How was Austin's prostate cancer discovered?
Dr. Oliver Sartore, chief of the Genitourinary Cancers Group at Mayo Clinic, said it was reassuring that Austin's cancer was detected by a blood test.
Was Austin's prostate cancer detected early or late?
Austin's prostate cancer was caught early.
What is the blood test for prostate cancer?
The level of a protein called prostate-specific antigen (PSA) is checked, which is a protein produced by the prostate gland. When there is a problem with the prostate gland, it secretes more PSA, and high levels of PSA can be a sign of prostate cancer.
The researchers did not settle on one normal level of prostate-specific antigen. Previously, a level of 4.0 ng/mL or higher meant further testing was recommended, usually a prostate biopsy. During a biopsy, a health care provider removes a small sample of prostate tissue to examine it for cancer.
How dangerous is prostate cancer?
According to the American Cancer Society, prostate cancer is the second leading cause of cancer death among American men, after lung cancer.
Although it can be serious, most men diagnosed with prostate cancer do not die from it, and the death rate has declined sharply over the past few decades.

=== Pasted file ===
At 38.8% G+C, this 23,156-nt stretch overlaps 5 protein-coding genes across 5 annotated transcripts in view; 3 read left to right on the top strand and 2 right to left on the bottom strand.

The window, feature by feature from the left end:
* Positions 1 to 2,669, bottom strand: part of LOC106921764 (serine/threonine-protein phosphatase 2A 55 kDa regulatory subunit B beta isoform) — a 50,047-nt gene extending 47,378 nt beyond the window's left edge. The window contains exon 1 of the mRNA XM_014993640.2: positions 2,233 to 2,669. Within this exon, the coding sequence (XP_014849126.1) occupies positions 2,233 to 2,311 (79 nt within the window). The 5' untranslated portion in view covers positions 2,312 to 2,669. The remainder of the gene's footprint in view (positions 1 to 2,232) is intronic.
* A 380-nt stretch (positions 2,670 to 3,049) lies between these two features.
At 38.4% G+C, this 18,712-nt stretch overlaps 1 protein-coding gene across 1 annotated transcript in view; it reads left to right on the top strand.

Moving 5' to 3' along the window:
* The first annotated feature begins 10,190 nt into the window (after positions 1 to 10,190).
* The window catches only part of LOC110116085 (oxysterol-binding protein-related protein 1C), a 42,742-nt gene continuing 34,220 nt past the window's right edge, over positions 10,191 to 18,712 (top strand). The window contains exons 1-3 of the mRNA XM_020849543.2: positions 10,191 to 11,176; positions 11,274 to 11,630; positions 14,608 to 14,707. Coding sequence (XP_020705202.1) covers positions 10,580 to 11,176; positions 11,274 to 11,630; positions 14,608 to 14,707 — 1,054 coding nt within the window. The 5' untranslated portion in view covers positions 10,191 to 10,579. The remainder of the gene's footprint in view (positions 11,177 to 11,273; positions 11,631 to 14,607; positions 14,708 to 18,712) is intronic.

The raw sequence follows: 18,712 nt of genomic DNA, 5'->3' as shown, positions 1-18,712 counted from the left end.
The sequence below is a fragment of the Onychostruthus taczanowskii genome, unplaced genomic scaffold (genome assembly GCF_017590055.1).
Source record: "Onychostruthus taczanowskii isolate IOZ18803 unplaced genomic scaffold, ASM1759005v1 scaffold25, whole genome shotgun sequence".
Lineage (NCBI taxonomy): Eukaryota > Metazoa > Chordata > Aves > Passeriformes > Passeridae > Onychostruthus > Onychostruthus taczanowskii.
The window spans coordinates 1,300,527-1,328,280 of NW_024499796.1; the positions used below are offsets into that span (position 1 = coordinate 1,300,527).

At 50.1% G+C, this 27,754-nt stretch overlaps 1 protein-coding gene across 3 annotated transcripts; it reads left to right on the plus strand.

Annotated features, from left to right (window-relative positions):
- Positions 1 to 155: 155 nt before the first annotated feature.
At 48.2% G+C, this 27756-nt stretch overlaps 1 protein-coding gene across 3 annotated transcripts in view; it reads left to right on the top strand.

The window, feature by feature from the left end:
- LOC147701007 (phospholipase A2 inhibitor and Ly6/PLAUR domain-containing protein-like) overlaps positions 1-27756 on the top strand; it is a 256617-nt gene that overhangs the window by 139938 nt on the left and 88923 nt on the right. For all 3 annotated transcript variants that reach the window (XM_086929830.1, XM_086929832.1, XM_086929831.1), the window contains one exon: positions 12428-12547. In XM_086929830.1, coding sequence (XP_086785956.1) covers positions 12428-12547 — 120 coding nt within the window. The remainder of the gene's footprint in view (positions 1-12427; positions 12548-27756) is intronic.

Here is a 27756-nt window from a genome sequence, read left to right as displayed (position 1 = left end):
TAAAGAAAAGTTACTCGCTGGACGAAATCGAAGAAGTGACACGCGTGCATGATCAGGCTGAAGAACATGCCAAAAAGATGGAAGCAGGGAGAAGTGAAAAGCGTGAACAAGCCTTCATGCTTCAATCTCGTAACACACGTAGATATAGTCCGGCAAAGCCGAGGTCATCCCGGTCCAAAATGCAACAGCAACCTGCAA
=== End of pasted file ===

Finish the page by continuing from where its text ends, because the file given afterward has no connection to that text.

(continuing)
What treatment did Austin undergo for prostate cancer?
Austin underwent surgery on December 22, called a prostatectomy, to treat the cancer.
The hospital statement said that the minister was under general anesthesia during this operation. He then recovered uneventfully from his surgery and went home the next morning.
Why did Austin go back to the hospital?
The reason is complications after surgery. On January 1, Austin was returned to the hospital suffering from nausea, severe abdominal, hip and leg pain, and a urinary tract infection.
Austin was admitted to intensive care on January 2 after doctors found fluid accumulation impairing small intestine function. The fluid was drained, and his doctors say he is improving.
What to expect for Austin's condition after prostate surgery?
African American men are 70% more likely to develop prostate cancer than white men, and more than twice as likely to die from the disease.